Wednesday, 28 November 2018

A freehand drawing of a projected Lady Tower in the City of Westminster in juxtaposition to the male towers of the City of London

Artist's impression of The Lady Tower on the London skyline
with thanks to CNN.COM for the original image


Have at you, gentlemen. I love the way cities give their tallest, often most priapic, buildings descriptive names. We have our share in London. In The Hague, the parallel triangular gabled towers of the Ministry of Health building (a magnificent structure imo) gets called 'Tits of The Hague'. Well, that celebrates womanhood. So, here in London, how about sponsoring a building that celebrates the female genitalia (technical term) to balance things out a bit. 

So may I submit model v.1, top, of how it might look in situ, with a close up, bottom, of the viewing platform. The structure could be called The Lady Tower, a viewing space from within the vulva.  Thank you.

Monday, 12 November 2018

A picture! A new Mr Blobby? Alas, no. It's a picture of failure. In testing my plastic-making skills, you can see my little polymeric spheres have aggregated: they've gone from being separate to sticking together. But they have not yet reached a point where they will fuse to make a single mass that can be moulded. I'll melt them down again next week and try to get the temperature right this time. However, there's something else I forgot to do. Can you work out what it is? Learning note: much better to fail on this small scale than on a larger scale.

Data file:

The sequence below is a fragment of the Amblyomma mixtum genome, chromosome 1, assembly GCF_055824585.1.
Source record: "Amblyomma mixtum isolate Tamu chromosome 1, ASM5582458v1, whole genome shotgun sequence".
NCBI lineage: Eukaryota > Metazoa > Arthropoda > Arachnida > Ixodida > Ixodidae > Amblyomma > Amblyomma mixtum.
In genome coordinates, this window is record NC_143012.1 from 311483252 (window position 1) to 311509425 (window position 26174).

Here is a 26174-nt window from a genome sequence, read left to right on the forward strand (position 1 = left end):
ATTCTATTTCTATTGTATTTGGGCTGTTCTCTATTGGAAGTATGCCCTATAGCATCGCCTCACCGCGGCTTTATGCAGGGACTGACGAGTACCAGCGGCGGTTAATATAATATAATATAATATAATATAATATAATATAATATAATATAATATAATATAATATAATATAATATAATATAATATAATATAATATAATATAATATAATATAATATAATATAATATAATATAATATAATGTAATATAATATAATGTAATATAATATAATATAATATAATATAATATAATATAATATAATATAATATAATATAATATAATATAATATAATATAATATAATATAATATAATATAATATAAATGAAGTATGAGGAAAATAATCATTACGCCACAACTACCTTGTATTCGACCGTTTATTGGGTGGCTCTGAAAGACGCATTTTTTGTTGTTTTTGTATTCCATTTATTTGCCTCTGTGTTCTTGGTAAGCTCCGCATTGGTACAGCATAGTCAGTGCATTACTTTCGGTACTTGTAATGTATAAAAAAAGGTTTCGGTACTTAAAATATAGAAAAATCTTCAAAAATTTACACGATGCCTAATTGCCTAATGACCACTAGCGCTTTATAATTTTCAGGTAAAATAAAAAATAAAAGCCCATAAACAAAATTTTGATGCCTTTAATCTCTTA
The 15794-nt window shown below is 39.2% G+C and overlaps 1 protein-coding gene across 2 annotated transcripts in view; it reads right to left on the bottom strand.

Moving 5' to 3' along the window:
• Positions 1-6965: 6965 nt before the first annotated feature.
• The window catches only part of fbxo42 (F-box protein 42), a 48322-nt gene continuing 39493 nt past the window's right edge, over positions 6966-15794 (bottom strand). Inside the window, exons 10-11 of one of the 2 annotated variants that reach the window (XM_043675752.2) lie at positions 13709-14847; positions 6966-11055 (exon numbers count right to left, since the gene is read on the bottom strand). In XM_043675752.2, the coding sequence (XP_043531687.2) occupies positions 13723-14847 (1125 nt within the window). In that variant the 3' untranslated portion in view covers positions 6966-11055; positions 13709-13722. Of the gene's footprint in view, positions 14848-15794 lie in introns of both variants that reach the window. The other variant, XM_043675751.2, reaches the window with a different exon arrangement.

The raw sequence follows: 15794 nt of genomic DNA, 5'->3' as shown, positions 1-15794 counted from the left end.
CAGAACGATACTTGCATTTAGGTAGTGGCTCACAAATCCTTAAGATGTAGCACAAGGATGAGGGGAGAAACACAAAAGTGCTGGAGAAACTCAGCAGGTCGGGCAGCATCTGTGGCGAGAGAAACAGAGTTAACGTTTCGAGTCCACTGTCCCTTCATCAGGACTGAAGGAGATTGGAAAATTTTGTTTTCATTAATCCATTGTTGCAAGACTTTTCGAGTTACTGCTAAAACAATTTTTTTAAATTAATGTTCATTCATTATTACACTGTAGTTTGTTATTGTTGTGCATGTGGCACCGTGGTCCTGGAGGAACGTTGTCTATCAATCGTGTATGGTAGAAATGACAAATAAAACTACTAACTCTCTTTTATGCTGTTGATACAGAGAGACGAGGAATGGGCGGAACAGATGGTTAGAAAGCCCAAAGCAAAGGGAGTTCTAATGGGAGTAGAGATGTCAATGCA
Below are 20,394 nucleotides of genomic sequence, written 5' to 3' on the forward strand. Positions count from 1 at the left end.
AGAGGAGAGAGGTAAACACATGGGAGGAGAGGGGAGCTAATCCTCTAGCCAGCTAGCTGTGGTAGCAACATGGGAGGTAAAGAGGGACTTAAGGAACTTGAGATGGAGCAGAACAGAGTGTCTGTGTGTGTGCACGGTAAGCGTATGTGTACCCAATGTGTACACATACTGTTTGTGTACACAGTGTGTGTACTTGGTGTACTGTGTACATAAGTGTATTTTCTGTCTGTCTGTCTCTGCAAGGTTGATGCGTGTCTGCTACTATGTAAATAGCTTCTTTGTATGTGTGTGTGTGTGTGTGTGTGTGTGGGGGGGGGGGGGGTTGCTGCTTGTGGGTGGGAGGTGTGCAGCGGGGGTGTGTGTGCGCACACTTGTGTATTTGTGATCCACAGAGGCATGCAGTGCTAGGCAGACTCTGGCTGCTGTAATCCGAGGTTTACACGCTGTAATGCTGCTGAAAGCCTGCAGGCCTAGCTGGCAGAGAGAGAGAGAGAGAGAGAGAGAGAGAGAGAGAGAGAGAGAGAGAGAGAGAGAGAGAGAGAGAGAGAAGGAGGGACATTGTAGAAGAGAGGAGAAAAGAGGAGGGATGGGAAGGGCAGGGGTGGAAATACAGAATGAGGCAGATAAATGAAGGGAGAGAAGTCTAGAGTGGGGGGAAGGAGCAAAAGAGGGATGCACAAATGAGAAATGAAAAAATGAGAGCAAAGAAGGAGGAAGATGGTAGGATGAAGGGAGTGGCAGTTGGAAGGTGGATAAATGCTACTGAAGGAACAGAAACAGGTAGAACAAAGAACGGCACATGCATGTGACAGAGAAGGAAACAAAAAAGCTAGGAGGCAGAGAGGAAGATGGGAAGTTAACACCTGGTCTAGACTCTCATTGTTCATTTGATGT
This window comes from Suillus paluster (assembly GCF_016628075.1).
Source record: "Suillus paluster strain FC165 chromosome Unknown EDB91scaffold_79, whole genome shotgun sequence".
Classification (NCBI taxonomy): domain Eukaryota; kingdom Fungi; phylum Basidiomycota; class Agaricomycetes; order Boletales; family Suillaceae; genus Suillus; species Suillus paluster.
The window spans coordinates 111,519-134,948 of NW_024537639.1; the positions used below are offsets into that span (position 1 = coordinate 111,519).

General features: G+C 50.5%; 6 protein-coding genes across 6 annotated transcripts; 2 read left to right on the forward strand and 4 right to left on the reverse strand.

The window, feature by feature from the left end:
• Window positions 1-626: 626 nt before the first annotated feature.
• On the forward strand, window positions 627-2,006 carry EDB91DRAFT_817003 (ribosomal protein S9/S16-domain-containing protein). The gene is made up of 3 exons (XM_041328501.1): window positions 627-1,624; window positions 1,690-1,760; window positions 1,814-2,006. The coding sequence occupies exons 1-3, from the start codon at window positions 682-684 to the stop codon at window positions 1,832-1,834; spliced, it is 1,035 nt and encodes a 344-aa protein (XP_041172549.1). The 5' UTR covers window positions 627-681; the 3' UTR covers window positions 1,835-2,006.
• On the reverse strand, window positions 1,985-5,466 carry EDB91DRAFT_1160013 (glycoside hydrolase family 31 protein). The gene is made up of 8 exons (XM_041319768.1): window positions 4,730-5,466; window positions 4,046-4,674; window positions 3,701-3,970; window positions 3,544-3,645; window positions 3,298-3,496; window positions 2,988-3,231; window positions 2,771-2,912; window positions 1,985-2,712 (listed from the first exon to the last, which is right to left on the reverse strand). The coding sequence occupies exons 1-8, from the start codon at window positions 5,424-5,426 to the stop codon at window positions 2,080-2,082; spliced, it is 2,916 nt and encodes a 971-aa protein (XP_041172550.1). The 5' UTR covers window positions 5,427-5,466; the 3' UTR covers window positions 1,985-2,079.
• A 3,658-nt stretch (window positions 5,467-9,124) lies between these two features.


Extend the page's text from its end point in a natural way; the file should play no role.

Not long ago I attended an open day on the subject of plastic. I know, I know, but not the disposable kind. Plastic is one of my favourite building materials and now that it comes in a thermal form that melts and sets at relatively low temperatures (think 62 degrees C), I couldn't wait to get my hands on some.

Friday, 9 November 2018

Like many Londoners, I live in what architects are wont to call a 'shoebox'. Since it's also central, that suits me fine. The shoebox, however, is part of a late nineteenth century terraced house that's built on a wooden frame. And, well, the floors sag and slope a bit. When I moved in, the slope in the upstairs living room was such that if one moved too quickly across the room there was a distinct possibility that enough velocity would be gained to deposit one at the bottom of the stairs.